In concluding, Sajuria emphasised perception matters more than residency itself, and that perception may be driven by a series of factors, including residency. However, incumbency is the main predictor of perception. Overall, localness matters provided voters are aware of it and there is no strong incumbent challenger.

Professor Maria Sobolewska, Professor of Political Science at the University of Manchester

Professor Sobolewska presented on the relationship between BAME candidates and voters, and the extent to which BAME voters’ interests are represented. Historically BAME MPs have been mainly Labour and have represented seats with a significant proportion of ethnic minority voters. However, since 2010 this has changed significantly. There is almost no difference between BAME representation in the Conservative and Labour parties, and many BAME MPs now represent ‘white’ seats (seats that are not particularly ethnically diverse).

Sobolewska presented three theories on why it is expected that BAME representatives might ‘act for’ BAME voters. Firstly, they have greater understanding of minority issues as they themselves are among that minority. Secondly, it is recognised that there is a ‘duty’ as an ethnic minority representative to represent minority interests in parliament. Thirdly, ethnic minority MPs who represent ethnically diverse constituencies will naturally receive more casework tackling minority issues. Therefore, there is an electoral incentive to dedicate greater time to these issues.

Turning to the data from the 2015 survey, Sobolewska examined differences between ethnic minority and white candidates. Overall, 42% of non-white candidates strongly agreed that ‘non-white people are held back by prejudice and discrimination’, compared to just 20% of white candidates. Similarly, 62% of BAME candidates believe being BAME creates a responsibility to represent BAME voters, compared to 42% of white candidates. Finally, when examining perceptions in seat diversity, amongst white candidates there are only minor differences between perceptions in diverse seats and white seats, 22% and 19% respectively; amongst BAME candidates there was a significant difference, 53% in diverse seats and 26% in white seats.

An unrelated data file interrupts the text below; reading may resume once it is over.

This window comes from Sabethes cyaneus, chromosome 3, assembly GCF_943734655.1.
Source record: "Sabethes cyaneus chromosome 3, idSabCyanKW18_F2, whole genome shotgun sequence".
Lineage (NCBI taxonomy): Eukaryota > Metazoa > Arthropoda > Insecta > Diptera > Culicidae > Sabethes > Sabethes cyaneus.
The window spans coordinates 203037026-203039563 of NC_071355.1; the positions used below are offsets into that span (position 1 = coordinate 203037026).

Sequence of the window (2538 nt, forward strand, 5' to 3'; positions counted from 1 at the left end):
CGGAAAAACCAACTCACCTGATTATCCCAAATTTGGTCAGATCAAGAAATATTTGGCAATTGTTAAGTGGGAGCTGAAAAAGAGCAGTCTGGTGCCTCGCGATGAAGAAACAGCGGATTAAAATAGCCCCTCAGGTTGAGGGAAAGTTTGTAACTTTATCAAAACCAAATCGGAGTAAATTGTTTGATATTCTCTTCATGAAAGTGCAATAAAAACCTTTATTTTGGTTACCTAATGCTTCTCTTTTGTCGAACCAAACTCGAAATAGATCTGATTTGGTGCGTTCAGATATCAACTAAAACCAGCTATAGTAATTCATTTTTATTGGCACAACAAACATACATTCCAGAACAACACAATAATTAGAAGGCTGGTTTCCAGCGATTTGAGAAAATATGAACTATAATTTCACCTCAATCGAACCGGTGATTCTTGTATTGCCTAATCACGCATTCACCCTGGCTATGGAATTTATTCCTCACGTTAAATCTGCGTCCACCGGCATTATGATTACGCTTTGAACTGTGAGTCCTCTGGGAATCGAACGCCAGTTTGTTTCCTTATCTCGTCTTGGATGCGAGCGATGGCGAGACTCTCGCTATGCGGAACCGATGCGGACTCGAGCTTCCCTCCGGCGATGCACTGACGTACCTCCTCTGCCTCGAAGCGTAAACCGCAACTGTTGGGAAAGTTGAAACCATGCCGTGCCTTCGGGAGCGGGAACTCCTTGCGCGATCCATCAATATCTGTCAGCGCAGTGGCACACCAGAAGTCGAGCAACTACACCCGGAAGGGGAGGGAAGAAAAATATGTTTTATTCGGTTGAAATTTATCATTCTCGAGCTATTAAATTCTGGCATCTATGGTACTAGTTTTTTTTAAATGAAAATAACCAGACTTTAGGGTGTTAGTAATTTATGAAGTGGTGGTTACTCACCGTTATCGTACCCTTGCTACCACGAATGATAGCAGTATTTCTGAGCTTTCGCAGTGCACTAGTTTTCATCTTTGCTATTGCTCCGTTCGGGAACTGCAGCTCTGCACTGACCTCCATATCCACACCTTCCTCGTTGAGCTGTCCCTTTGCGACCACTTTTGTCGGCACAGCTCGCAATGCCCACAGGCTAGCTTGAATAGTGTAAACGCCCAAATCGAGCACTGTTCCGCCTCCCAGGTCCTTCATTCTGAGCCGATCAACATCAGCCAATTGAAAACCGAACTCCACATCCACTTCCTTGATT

Sobolewska concluded that BAME candidates have a greater perception of common BAME interests and feel they have a responsibility to represent BAME voters. Furthermore, candidates are more responsive to the ethnic make-up of their seats. Additional findings from this research (with Rebecca McKee and Rosie Campbell) can be found here.

Lord Hayward, member of the Political Polling and Digital Media Committee

Lord Hayward provided a thoughtful response to the report as well as each of the presentations. Focusing on two points, Lord Hayward first reflected on the issues of harassment and intimidation of parliamentary candidates. He noted Sheryll Murray’s experiences of harassment, emphasizing that if behaviour of this sort happened to a well-established MP in a rural constituency, it left him to only imagine the kinds of abuse less well-established MPs and candidates in urban areas experienced. He believed there should be further investigation into the growth of harassment amongst Scottish parties, as he feared the situation might have worsened following the 2014 Independence Referendum.

Second, Lord Hayward commented on disability representation, querying the difficulties surrounding representatives’ willingness to declare disabilities. He raised questions about how candidates’ and MPs’ willingness to declare disabilities, in particular as defining oneself or identifying as disabled, may vary from person to person. Lord Hayward expressed surprise at the absence of disabled Conservative candidates, as he was aware of disabled candidates that had stood for the party. He therefore speculated whether there were a range of reasons this might have been the case.

Lord Hayward concluded the event by congratulating the research team in answering many ‘fascinating’ questions within the report, however emphasised that many more questions had also been raised as a result and that he looked forward to hearing these answers too.

About the author

Lotte Hargrave is a Research Assistant at the Constitution Unit.